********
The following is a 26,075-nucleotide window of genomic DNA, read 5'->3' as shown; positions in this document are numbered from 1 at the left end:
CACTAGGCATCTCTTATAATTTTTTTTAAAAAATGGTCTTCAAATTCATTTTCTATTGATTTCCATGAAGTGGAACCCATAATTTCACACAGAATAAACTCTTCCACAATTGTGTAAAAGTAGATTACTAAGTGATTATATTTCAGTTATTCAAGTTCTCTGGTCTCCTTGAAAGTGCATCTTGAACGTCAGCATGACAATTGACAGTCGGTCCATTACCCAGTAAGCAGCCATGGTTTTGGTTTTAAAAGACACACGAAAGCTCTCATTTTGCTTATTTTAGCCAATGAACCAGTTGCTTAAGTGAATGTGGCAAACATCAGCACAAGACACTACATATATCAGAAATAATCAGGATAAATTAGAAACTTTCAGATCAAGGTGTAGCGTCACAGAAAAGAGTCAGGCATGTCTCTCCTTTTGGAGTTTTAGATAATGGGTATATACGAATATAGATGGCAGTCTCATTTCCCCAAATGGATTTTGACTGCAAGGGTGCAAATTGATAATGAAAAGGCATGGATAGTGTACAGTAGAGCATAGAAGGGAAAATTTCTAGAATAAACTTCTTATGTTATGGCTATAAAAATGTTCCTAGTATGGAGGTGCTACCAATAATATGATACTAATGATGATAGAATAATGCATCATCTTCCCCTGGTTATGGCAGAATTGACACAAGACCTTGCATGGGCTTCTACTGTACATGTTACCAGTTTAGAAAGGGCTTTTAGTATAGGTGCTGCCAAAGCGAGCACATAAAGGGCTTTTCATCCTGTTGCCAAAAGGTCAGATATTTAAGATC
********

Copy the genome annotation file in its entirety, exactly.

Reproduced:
The following is a 26,075-nucleotide window of genomic DNA, read 5'->3' as shown; positions in this document are numbered from 1 at the left end:
CACTAGGCATCTCTTATAATTTTTTTTAAAAAATGGTCTTCAAATTCATTTTCTATTGATTTCCATGAAGTGGAACCCATAATTTCACACAGAATAAACTCTTCCACAATTGTGTAAAAGTAGATTACTAAGTGATTATATTTCAGTTATTCAAGTTCTCTGGTCTCCTTGAAAGTGCATCTTGAACGTCAGCATGACAATTGACAGTCGGTCCATTACCCAGTAAGCAGCCATGGTTTTGGTTTTAAAAGACACACGAAAGCTCTCATTTTGCTTATTTTAGCCAATGAACCAGTTGCTTAAGTGAATGTGGCAAACATCAGCACAAGACACTACATATATCAGAAATAATCAGGATAAATTAGAAACTTTCAGATCAAGGTGTAGCGTCACAGAAAAGAGTCAGGCATGTCTCTCCTTTTGGAGTTTTAGATAATGGGTATATACGAATATAGATGGCAGTCTCATTTCCCCAAATGGATTTTGACTGCAAGGGTGCAAATTGATAATGAAAAGGCATGGATAGTGTACAGTAGAGCATAGAAGGGAAAATTTCTAGAATAAACTTCTTATGTTATGGCTATAAAAATGTTCCTAGTATGGAGGTGCTACCAATAATATGATACTAATGATGATAGAATAATGCATCATCTTCCCCTGGTTATGGCAGAATTGACACAAGACCTTGCATGGGCTTCTACTGTACATGTTACCAGTTTAGAAAGGGCTTTTAGTATAGGTGCTGCCAAAGCGAGCACATAAAGGGCTTTTCATCCTGTTGCCAAAAGGTCAGATATTTAAGATC